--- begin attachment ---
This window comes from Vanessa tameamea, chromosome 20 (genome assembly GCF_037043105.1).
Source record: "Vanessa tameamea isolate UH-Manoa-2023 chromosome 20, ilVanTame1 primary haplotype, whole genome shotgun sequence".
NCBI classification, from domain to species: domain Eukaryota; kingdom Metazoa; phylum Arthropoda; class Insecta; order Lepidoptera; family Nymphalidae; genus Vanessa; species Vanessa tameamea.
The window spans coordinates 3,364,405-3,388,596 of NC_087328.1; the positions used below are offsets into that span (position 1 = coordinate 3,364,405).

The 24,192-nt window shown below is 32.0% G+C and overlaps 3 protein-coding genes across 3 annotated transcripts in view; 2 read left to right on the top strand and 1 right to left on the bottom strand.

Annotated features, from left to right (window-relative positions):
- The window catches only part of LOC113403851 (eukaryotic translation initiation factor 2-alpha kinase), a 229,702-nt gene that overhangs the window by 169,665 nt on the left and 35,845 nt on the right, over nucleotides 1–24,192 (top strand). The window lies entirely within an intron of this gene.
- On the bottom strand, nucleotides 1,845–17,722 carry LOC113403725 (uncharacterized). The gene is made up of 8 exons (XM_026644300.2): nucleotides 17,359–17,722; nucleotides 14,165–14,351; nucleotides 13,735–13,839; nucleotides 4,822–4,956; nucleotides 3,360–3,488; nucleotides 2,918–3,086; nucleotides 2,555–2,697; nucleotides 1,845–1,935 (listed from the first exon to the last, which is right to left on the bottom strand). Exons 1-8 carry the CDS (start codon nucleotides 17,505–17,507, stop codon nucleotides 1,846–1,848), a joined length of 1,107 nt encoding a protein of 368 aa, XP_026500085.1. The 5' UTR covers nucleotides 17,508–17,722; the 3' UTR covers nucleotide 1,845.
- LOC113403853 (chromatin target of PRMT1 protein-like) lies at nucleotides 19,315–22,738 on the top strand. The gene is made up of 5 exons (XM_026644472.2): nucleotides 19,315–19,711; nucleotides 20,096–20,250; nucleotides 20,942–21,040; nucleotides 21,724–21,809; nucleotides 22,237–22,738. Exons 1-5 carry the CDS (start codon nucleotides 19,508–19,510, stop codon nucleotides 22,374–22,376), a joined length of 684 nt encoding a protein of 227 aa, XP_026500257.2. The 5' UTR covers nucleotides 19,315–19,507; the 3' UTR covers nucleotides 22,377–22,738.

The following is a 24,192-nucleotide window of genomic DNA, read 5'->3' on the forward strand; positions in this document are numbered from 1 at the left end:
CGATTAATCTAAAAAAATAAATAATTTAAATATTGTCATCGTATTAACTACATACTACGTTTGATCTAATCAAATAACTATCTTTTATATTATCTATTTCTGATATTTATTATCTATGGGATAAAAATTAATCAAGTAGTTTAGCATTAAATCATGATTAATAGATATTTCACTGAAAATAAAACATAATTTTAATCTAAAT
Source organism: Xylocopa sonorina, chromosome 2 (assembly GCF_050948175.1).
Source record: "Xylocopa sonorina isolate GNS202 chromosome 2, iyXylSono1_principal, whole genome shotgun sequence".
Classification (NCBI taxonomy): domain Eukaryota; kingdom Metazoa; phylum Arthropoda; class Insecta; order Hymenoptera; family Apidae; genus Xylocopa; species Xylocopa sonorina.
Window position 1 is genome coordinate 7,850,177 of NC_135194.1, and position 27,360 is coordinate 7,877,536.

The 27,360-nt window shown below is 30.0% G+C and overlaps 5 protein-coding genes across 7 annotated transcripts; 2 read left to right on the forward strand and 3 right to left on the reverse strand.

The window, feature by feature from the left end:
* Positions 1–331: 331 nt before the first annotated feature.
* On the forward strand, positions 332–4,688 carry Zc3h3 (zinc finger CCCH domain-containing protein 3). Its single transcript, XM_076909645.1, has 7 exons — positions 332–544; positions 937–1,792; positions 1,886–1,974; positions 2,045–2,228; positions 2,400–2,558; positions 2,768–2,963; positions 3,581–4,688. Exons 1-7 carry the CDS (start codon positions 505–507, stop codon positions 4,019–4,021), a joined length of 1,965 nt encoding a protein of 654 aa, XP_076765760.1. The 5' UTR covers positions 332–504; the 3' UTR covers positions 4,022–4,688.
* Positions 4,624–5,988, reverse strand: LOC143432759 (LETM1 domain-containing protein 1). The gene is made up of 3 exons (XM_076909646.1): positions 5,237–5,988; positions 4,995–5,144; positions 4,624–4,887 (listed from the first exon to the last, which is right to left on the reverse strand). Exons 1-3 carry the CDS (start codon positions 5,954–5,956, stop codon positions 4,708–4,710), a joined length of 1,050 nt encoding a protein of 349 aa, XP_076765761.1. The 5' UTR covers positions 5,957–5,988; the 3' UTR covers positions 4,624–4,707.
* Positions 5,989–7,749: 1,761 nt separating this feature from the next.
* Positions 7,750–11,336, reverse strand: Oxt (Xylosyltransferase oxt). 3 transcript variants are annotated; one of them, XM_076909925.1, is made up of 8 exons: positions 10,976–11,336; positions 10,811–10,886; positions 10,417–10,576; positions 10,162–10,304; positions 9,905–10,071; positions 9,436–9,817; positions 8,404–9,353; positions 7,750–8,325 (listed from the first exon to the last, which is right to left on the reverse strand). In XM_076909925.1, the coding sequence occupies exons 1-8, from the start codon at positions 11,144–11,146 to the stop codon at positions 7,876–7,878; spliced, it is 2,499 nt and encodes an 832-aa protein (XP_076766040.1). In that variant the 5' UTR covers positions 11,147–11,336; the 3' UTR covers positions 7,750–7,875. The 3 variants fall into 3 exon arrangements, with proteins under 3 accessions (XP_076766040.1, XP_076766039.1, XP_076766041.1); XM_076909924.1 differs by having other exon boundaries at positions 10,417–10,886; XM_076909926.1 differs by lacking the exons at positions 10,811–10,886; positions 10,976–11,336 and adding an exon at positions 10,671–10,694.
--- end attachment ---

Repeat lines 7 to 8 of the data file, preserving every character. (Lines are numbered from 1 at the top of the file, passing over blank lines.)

- The window catches only part of LOC113403851 (eukaryotic translation initiation factor 2-alpha kinase), a 229,702-nt gene that overhangs the window by 169,665 nt on the left and 35,845 nt on the right, over nucleotides 1–24,192 (top strand). The window lies entirely within an intron of this gene.
- On the bottom strand, nucleotides 1,845–17,722 carry LOC113403725 (uncharacterized). The gene is made up of 8 exons (XM_026644300.2): nucleotides 17,359–17,722; nucleotides 14,165–14,351; nucleotides 13,735–13,839; nucleotides 4,822–4,956; nucleotides 3,360–3,488; nucleotides 2,918–3,086; nucleotides 2,555–2,697; nucleotides 1,845–1,935 (listed from the first exon to the last, which is right to left on the bottom strand). Exons 1-8 carry the CDS (start codon nucleotides 17,505–17,507, stop codon nucleotides 1,846–1,848), a joined length of 1,107 nt encoding a protein of 368 aa, XP_026500085.1. The 5' UTR covers nucleotides 17,508–17,722; the 3' UTR covers nucleotide 1,845.